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Pawleys Island: State permit will leave gaps in new sand dune
By Charles Swenson
The first line of defense against storm damage on the narrow south end of Pawleys Island will have some holes.
The town of Pawleys Island has a permit from the state Office of Ocean and Coastal Resource Management to scrape sand in front of 58 houses on the south end to rebuild the sand dune that was eroded – and in some cases flattened – by storms in October. It is awaiting a permit from the Army Corps of Engineers and it needs permission from each property owner before work can start.
The 58 houses are among 81 south of Hazard Street in the island’s Birds Nest section to the public parking lot on Pawleys Inlet. They qualified for scraping under an emergency permit because the dune or stormwater was within 20 feet of the structure. But the properties that qualify aren’t contiguous.
“Several on the south end with retaining walls are excluded,” Mayor Bill Otis said.
There will be at least five gaps in the new dune, which means water from a storm-driven tide can flow behind it and possibly undermine the emergency work. “Clearly it would be much better if they were included,” Otis said. “The state law doesn’t allow that.”
In one case, what the state agency says is a seawall that renders a lot ineligible for scraping is what Otis said is a cinder block wall under the house. It also has a retaining wall along its driveway, but both features are outside the state’s jurisdiction, Otis said. He still hopes to get that property included.
And Otis said that state officials understand that leaving gaps in the dune isn’t a good idea. The problem, he said, is “the law and the ensuing regulations are directed at individual property owners who want a permit for them to do sand scraping in front of their houses. The law doesn’t envision 60 or 70 houses.”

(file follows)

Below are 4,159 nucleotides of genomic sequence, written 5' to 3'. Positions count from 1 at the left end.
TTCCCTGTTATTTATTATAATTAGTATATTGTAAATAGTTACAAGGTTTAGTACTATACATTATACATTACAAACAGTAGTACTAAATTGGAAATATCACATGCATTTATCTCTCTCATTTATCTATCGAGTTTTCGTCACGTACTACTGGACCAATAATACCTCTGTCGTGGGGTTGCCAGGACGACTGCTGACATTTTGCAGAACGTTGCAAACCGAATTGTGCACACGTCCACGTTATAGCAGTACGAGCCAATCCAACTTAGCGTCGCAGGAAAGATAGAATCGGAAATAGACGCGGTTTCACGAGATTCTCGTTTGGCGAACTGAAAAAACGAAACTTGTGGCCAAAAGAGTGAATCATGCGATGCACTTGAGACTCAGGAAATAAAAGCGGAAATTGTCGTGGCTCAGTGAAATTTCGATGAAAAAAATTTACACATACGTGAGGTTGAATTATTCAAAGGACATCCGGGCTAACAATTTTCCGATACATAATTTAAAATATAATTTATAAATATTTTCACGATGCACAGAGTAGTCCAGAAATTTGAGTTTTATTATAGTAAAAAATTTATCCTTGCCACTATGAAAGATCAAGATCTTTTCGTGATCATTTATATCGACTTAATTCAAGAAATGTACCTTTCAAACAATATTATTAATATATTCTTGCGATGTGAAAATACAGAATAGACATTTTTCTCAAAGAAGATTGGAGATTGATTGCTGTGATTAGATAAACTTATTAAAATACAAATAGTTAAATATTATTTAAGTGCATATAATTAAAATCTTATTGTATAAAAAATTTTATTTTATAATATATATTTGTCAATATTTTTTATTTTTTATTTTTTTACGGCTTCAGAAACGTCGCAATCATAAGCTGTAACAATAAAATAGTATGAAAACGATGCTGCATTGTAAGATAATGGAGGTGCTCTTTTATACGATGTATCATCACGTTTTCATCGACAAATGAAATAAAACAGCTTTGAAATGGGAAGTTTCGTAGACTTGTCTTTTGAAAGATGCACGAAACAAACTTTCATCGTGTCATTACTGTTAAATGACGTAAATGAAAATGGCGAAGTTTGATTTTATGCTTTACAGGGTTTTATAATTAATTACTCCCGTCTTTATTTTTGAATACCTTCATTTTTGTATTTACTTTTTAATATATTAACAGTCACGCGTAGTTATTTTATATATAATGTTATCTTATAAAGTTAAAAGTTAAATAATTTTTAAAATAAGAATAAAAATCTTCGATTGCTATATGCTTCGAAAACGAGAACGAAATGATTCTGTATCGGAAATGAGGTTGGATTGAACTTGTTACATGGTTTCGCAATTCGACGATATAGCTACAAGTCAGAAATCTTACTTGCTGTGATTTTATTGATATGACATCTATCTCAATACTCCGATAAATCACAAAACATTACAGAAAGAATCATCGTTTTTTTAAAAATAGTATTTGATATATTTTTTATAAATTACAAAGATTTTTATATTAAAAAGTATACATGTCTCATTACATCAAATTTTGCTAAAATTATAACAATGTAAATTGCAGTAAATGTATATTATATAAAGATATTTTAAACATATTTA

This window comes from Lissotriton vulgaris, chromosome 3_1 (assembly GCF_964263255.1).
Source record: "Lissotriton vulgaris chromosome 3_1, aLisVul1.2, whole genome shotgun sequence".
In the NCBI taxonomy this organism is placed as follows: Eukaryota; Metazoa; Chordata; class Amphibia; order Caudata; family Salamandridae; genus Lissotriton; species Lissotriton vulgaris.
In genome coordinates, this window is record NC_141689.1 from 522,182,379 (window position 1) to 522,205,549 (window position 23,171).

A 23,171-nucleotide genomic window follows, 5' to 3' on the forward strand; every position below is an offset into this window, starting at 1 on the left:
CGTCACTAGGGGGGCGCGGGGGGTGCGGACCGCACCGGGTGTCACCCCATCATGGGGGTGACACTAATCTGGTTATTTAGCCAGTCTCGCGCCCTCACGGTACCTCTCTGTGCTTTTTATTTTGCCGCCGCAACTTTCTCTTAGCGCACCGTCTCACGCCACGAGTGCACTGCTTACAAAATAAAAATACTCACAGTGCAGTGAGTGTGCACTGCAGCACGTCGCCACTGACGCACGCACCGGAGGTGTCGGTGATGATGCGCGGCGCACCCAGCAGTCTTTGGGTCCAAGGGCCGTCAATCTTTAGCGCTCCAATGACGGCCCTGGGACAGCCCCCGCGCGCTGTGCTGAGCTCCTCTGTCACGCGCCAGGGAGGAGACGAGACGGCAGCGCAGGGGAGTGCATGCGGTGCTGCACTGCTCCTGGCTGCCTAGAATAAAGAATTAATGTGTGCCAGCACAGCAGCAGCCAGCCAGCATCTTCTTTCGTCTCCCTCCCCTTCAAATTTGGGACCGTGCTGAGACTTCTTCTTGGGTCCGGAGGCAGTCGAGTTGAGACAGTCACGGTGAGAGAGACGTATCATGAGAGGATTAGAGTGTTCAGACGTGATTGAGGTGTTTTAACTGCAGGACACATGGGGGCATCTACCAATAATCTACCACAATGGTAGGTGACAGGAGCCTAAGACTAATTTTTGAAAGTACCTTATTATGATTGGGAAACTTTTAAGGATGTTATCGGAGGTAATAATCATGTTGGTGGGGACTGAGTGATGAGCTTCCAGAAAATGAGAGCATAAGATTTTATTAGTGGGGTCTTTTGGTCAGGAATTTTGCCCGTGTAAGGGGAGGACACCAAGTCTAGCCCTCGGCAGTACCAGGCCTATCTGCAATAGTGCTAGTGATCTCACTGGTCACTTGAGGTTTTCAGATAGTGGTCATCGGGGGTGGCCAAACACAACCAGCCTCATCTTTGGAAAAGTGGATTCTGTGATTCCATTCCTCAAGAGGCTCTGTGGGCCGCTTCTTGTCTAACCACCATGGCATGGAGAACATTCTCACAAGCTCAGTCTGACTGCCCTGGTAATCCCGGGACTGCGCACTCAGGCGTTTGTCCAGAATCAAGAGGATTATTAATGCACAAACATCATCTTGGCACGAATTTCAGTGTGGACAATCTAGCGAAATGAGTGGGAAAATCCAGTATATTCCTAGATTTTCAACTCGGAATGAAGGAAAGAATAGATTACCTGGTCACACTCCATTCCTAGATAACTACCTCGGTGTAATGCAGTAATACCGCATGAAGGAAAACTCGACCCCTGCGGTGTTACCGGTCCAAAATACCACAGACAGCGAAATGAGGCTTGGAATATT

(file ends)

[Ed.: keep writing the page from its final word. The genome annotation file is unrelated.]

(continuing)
Although the town hoped to have emergency work completed by now, the process stretched out as it got engineering work done to qualify for the Corps of Engineers permit. The application was submitted last week and the agency told Otis it would issue a permit within a few days. He hopes to have approval by the end of the week.
“If we got the permit from the Corps today, it wouldn’t make any difference,” Otis said on Wednesday. “The thing that’s going to hold us up is the letters from the property owners.”
The town sent letters in mid-December to owners of all the lots that it thought could qualify. It has only about half the letters needed to start scraping in front of the 58 approved properties.
Town Council this week approved seeking bids to have the work done. One contractor has already discussed ways to tie in the new dune with what remains of the old dune in front of the ineligible lots, Otis said. The town will pay for the work from a $5 million reserve earmarked for beach projects.
Otis now hopes to have the work done in March. Any property where owners don’t respond with permission will be skipped, he said, even if that creates more gaps in the dune.
“This has been the most frustrating three months I can remember in a long time,” Otis said.